It’s rare to find a man, woman or child in a developed country that hasn’t heard the term “Global Warming.” Likewise, it’s near impossible to find a homeowner who isn’t interested in reducing energy bills. For these reasons, surveyors at Opinium Research are baffled by their findings that the vast majority of UK households don’t understand how renewable heat technology works.
Renewable heat energy has been popping up all over the media, especially since the Renewable Heat Incentive launched in 2011. So, why do homeowners know so little about this form of clean energy?
Background of the Opinium Research Study
The study surveyed 2,000 UK households about their understanding of renewable heat energy and their energy-efficient behaviours. Researchers found that most people focus on small measures, like installing energy-efficient light bulbs. Very few had considered switching to renewable energy as a heat source.
But most respondents stated their willingness to install renewable heating solutions if the annual savings reach £247 per year. Fortunately, this figure is much lower than the estimated savings that come from innovations like biomass boilers, which can save up to 45 per cent on energy bills.
Although most UK residents know the importance of reducing energy use, many do not understand the benefits of biomass systems and heat pumps, let alone how they work.
Conclusions of the Survey
Researchers found that nearly 66 per cent of UK adults could not correctly identify solar PV or wind turbines as renewable energy technologies. Similarly, one-fourth of those surveyed could not identify biomass boilers or heat pumps as energy-efficient solutions. This is particularly revealing because biomass boilers and heat pumps are the only two heat sources that are completely sustainable.
The study also showed that more than 80 per cent of UK households believe that energy consumption must reduce. However, only 63 per cent had taken steps to do so within the past two years.
Possibly the most shocking statistic is that 74 per cent of households did not know the term “biomass heating system.” Of the 26 per cent that could identify the term, less than half actually knew the purpose of the system.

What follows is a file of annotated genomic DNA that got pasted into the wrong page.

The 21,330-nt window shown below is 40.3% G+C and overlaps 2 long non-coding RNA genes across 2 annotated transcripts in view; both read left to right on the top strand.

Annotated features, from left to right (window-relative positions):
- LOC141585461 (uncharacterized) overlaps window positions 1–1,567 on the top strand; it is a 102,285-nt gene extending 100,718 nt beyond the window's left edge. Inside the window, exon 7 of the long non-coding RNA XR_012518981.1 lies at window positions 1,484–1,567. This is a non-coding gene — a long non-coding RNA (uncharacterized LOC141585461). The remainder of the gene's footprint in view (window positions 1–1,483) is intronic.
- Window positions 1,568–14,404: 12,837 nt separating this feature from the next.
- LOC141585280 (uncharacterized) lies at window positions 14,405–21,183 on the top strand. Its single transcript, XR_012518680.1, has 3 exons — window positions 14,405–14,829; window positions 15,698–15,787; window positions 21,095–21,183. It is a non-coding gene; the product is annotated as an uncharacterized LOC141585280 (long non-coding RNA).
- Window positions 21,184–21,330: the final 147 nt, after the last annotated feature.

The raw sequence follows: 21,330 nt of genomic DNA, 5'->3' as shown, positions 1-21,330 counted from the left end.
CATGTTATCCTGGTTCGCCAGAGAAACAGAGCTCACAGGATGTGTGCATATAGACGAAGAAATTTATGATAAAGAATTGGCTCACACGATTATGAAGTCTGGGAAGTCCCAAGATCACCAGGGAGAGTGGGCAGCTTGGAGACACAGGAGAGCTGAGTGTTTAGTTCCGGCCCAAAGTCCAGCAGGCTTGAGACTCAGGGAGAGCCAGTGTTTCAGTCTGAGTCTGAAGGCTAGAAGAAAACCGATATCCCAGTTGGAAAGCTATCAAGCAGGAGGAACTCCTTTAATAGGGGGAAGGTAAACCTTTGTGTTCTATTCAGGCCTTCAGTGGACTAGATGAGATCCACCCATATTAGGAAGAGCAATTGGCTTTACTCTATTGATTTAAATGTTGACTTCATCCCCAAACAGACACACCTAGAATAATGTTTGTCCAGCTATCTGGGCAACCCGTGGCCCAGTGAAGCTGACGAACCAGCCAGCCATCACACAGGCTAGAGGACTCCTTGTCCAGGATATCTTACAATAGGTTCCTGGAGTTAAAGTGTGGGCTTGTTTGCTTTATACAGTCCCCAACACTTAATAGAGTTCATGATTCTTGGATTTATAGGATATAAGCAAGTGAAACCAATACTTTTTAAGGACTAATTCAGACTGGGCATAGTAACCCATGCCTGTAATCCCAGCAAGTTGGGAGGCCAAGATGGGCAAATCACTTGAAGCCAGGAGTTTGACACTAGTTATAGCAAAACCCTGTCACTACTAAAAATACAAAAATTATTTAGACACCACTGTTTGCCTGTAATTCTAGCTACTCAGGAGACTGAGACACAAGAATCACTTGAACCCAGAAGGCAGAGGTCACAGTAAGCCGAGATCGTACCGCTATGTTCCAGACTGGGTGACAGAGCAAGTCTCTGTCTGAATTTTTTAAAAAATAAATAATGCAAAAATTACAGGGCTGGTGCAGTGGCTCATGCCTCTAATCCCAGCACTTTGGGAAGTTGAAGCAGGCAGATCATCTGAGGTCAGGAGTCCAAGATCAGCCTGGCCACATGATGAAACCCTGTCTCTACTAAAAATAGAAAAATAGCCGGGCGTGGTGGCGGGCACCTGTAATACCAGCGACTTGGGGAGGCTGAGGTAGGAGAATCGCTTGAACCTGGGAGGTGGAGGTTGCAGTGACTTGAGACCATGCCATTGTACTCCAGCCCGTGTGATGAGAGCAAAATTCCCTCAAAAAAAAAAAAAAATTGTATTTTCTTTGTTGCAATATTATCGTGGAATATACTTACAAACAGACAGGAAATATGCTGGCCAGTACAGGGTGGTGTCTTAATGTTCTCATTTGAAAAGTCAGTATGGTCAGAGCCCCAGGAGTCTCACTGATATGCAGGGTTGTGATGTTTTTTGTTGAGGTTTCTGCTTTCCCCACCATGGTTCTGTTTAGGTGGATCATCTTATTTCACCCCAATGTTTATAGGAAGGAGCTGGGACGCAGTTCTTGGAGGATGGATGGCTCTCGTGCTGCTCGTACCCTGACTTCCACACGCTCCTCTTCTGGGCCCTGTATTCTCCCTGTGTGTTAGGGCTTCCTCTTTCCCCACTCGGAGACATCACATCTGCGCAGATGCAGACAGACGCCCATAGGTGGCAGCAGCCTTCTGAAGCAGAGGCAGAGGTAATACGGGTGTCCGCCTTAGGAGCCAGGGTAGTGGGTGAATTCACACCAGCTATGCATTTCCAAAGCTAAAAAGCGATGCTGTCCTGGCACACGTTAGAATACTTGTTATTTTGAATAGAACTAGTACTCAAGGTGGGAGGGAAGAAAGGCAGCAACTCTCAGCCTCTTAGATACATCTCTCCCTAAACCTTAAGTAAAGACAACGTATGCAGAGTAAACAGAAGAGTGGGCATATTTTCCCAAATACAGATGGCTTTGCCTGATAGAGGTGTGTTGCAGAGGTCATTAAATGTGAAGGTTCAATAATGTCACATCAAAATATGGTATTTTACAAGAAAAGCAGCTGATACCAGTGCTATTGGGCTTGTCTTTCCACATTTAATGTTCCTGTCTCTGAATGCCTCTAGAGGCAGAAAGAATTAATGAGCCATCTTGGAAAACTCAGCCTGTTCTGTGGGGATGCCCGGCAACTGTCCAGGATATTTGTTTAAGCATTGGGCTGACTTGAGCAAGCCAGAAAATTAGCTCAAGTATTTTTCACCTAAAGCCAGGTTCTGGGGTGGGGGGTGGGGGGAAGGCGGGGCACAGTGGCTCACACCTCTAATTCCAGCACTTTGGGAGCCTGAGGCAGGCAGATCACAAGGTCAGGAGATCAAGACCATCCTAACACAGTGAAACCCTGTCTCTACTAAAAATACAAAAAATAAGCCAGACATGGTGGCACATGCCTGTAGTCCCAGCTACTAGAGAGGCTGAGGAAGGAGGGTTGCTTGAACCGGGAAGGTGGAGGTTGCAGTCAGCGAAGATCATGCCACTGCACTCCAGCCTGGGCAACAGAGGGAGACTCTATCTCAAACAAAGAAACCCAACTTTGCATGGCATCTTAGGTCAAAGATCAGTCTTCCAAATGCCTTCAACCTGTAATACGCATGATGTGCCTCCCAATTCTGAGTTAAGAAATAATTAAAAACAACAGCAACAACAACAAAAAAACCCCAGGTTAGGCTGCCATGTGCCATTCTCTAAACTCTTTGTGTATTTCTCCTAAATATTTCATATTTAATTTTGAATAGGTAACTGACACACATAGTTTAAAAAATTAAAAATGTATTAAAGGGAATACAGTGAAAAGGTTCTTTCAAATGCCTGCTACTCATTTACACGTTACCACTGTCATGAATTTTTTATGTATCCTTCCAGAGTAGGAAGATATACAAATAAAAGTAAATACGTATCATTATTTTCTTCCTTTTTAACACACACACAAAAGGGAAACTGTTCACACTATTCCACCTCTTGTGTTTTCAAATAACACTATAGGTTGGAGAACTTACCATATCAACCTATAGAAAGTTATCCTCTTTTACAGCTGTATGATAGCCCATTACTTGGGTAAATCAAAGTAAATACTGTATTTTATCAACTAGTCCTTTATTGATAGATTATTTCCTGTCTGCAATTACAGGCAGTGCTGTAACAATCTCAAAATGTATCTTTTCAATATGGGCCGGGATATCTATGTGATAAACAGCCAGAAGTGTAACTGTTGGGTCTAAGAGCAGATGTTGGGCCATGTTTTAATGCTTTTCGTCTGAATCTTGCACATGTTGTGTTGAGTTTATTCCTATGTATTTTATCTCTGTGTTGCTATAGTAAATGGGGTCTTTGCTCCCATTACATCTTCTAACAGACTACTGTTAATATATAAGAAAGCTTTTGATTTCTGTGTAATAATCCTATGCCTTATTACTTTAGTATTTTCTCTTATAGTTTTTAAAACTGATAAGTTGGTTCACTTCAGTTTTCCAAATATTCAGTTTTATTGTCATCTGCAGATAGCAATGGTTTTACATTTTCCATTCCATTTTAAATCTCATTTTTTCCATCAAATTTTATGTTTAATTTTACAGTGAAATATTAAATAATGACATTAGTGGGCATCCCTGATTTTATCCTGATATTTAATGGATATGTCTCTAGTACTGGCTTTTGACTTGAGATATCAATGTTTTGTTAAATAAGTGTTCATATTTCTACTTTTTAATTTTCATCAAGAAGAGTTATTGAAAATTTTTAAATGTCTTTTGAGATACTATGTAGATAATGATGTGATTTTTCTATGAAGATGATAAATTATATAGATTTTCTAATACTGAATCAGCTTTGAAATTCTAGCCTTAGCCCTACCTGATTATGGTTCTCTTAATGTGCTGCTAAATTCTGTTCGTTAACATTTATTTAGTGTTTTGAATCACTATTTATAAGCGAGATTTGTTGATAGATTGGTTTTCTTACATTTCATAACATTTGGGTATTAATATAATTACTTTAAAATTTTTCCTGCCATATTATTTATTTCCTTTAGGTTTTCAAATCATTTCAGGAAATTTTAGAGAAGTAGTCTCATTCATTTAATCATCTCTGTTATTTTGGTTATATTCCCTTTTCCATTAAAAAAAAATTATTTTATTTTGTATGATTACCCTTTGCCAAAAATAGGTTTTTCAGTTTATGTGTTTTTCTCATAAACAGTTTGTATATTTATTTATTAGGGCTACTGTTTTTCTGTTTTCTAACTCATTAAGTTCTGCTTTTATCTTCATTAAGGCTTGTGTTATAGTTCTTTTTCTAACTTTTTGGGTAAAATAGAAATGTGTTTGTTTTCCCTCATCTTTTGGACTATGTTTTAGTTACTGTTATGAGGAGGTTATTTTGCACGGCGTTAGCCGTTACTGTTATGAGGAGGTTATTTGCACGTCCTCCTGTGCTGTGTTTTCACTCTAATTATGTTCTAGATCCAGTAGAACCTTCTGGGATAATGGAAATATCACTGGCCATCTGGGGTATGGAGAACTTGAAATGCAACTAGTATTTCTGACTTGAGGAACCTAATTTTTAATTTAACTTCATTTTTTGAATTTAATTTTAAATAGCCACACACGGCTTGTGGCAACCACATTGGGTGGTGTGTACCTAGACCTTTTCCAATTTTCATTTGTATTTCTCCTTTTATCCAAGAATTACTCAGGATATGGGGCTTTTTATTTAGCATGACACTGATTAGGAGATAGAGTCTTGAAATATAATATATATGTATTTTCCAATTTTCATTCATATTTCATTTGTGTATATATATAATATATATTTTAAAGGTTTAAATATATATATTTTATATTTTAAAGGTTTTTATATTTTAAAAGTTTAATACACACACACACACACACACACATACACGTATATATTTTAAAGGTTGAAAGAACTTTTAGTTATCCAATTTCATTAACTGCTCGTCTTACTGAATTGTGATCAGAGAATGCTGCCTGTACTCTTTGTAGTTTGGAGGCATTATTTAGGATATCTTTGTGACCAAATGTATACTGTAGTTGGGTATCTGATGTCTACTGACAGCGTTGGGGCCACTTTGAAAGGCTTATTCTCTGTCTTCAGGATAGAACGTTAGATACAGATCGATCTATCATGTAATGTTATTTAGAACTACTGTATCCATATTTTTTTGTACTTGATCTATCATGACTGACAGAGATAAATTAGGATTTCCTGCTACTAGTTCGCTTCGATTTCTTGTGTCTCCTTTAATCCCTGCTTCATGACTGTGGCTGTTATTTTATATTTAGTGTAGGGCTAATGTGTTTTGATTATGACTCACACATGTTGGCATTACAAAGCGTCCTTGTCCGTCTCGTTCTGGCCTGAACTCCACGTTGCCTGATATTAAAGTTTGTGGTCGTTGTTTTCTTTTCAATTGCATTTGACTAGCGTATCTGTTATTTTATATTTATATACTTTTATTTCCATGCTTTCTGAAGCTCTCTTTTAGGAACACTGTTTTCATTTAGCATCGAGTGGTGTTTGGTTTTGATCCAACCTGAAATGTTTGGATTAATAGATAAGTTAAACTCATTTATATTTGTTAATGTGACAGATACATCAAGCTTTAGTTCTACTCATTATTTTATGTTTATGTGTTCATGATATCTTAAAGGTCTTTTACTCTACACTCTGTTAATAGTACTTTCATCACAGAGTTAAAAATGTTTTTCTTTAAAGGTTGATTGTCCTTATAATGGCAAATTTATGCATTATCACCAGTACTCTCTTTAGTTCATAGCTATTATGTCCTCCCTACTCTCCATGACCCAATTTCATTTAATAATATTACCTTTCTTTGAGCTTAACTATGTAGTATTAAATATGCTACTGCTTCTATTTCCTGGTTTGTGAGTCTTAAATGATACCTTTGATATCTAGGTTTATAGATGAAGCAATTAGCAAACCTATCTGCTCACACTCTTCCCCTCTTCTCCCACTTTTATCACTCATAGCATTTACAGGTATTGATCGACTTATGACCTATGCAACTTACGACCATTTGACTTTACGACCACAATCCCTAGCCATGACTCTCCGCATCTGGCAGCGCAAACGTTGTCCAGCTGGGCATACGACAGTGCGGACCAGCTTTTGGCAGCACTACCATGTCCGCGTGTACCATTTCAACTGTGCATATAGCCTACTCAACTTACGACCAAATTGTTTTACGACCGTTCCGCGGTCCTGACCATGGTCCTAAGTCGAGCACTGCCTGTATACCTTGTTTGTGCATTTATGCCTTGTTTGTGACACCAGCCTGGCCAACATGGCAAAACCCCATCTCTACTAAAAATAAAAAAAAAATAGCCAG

More than half of respondents didn’t know the power source of biomass boilers. The majority of those that knew how to power biomass boilers did not know where to acquire the materials to do so.
Finally, about 75 per cent did not know what a heat pump does.
According to Innasol CEO Silvio Spiess, this survey is particularly revealing of how little consumers understand about renewable heating solutions. Although the vast majority recognize the importance of energy efficiency and how it can reduce energy bills, they aren’t familiar with the available solutions, let alone the Government incentives that make renewable heat energy affordable for almost any home or business.
Spreading the Word About Renewable Heat Energy
Proponents of renewable energy can’t agree on who’s responsible for spreading public awareness. Some say it’s the Government’s responsibility; others say it’s the responsibility of companies in the industry.
Whatever the case, it’s clear that a lack of public understanding is one of the major obstacles in the way of clean energy reform. According to a recent report by Environmental Leader, this is the reason why many applications for biomass energy plants fail.
The report states that there are several steps a company can take to increase the likelihood of getting their plans approved, but the first step is to rally public support. The site encourages companies to develop informational webpages, create pamphlets and send out mailers. The theory is that if the community understands the environmental and economic benefits that come with biomass energy plants, they are more likely to advocate the project.
Gabriella Johnson is the Marketing Executive at Innasol, the renewable energy supplier that commissioned Opinium's recent research into renewable heat technology.
The materials you choose during your home's construction will have a lasting impact on the environment. Knowing how to incorporate environmentally friendly options into your materials list will help you to reduce your ecological footprint by using less nonrenewable resources, contributing less to landfills, and consuming less energy in the process.
Here are 5 eco-friendly home building materials to use in your environmentally-friendly home:
1. Reclaimed Materials
According to the U.S. EPA, construction activities account for almost 60 percent of the raw materials consumed in this country, other than food and fuel. The construction industry also contributes 170 million tons of waste to landfills each year. The most environmentally friendly materials will always be those that have been spared from a trip to the landfill.
Reclaimed materials do not consume any new products and do not contribute to waste disposal pollution such as groundwater contamination or greenhouse gas emissions. Some materials that are commonly found include structural lumber, flooring, bricks, metal work, and cabinetry. Some materials are highly sought after such as marble, antique doors and trim, some types of lumber, and antique fixtures. More and more demolition companies are using deconstruction techniques to salvage materials rather than going straight for the bulldozer making reclaimed materials easier to find.